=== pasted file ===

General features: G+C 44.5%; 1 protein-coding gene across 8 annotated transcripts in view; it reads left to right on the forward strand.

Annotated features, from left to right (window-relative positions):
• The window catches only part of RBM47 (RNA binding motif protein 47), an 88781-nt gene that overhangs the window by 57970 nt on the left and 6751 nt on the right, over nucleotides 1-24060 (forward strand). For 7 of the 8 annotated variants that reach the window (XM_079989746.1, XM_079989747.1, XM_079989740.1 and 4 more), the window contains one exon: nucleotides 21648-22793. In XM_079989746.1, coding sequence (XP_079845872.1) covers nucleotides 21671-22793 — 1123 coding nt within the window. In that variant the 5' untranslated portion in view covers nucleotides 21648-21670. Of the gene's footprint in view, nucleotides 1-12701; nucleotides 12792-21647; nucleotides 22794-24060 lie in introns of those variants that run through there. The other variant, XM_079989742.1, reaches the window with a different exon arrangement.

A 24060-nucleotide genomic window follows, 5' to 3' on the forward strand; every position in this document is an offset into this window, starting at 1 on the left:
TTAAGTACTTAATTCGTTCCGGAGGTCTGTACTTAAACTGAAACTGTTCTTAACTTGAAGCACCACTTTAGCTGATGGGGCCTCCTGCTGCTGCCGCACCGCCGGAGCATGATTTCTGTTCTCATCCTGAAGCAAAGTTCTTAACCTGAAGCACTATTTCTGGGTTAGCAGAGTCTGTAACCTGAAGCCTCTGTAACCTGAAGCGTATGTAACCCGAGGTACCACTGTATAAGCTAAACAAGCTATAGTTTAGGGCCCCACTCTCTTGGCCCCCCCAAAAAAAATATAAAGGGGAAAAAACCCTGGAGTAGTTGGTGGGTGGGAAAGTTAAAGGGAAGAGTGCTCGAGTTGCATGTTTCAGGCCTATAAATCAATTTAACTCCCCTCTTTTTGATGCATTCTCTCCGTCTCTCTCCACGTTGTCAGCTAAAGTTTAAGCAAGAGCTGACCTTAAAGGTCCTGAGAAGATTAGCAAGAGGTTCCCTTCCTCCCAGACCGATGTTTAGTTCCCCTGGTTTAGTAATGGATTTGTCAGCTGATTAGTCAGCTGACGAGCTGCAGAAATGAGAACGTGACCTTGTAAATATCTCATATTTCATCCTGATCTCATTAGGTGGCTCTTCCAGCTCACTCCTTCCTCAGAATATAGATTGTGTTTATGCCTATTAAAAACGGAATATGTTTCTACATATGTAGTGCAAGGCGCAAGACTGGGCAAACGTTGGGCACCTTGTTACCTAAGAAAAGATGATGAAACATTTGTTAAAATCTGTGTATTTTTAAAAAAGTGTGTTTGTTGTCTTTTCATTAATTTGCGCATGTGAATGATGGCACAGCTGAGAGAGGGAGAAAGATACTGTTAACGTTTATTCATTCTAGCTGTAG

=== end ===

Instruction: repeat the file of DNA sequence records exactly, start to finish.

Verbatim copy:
General features: G+C 44.5%; 1 protein-coding gene across 8 annotated transcripts in view; it reads left to right on the forward strand.

Annotated features, from left to right (window-relative positions):
• The window catches only part of RBM47 (RNA binding motif protein 47), an 88781-nt gene that overhangs the window by 57970 nt on the left and 6751 nt on the right, over nucleotides 1-24060 (forward strand). For 7 of the 8 annotated variants that reach the window (XM_079989746.1, XM_079989747.1, XM_079989740.1 and 4 more), the window contains one exon: nucleotides 21648-22793. In XM_079989746.1, coding sequence (XP_079845872.1) covers nucleotides 21671-22793 — 1123 coding nt within the window. In that variant the 5' untranslated portion in view covers nucleotides 21648-21670. Of the gene's footprint in view, nucleotides 1-12701; nucleotides 12792-21647; nucleotides 22794-24060 lie in introns of those variants that run through there. The other variant, XM_079989742.1, reaches the window with a different exon arrangement.

A 24060-nucleotide genomic window follows, 5' to 3' on the forward strand; every position in this document is an offset into this window, starting at 1 on the left:
TTAAGTACTTAATTCGTTCCGGAGGTCTGTACTTAAACTGAAACTGTTCTTAACTTGAAGCACCACTTTAGCTGATGGGGCCTCCTGCTGCTGCCGCACCGCCGGAGCATGATTTCTGTTCTCATCCTGAAGCAAAGTTCTTAACCTGAAGCACTATTTCTGGGTTAGCAGAGTCTGTAACCTGAAGCCTCTGTAACCTGAAGCGTATGTAACCCGAGGTACCACTGTATAAGCTAAACAAGCTATAGTTTAGGGCCCCACTCTCTTGGCCCCCCCAAAAAAAATATAAAGGGGAAAAAACCCTGGAGTAGTTGGTGGGTGGGAAAGTTAAAGGGAAGAGTGCTCGAGTTGCATGTTTCAGGCCTATAAATCAATTTAACTCCCCTCTTTTTGATGCATTCTCTCCGTCTCTCTCCACGTTGTCAGCTAAAGTTTAAGCAAGAGCTGACCTTAAAGGTCCTGAGAAGATTAGCAAGAGGTTCCCTTCCTCCCAGACCGATGTTTAGTTCCCCTGGTTTAGTAATGGATTTGTCAGCTGATTAGTCAGCTGACGAGCTGCAGAAATGAGAACGTGACCTTGTAAATATCTCATATTTCATCCTGATCTCATTAGGTGGCTCTTCCAGCTCACTCCTTCCTCAGAATATAGATTGTGTTTATGCCTATTAAAAACGGAATATGTTTCTACATATGTAGTGCAAGGCGCAAGACTGGGCAAACGTTGGGCACCTTGTTACCTAAGAAAAGATGATGAAACATTTGTTAAAATCTGTGTATTTTTAAAAAAGTGTGTTTGTTGTCTTTTCATTAATTTGCGCATGTGAATGATGGCACAGCTGAGAGAGGGAGAAAGATACTGTTAACGTTTATTCATTCTAGCTGTAG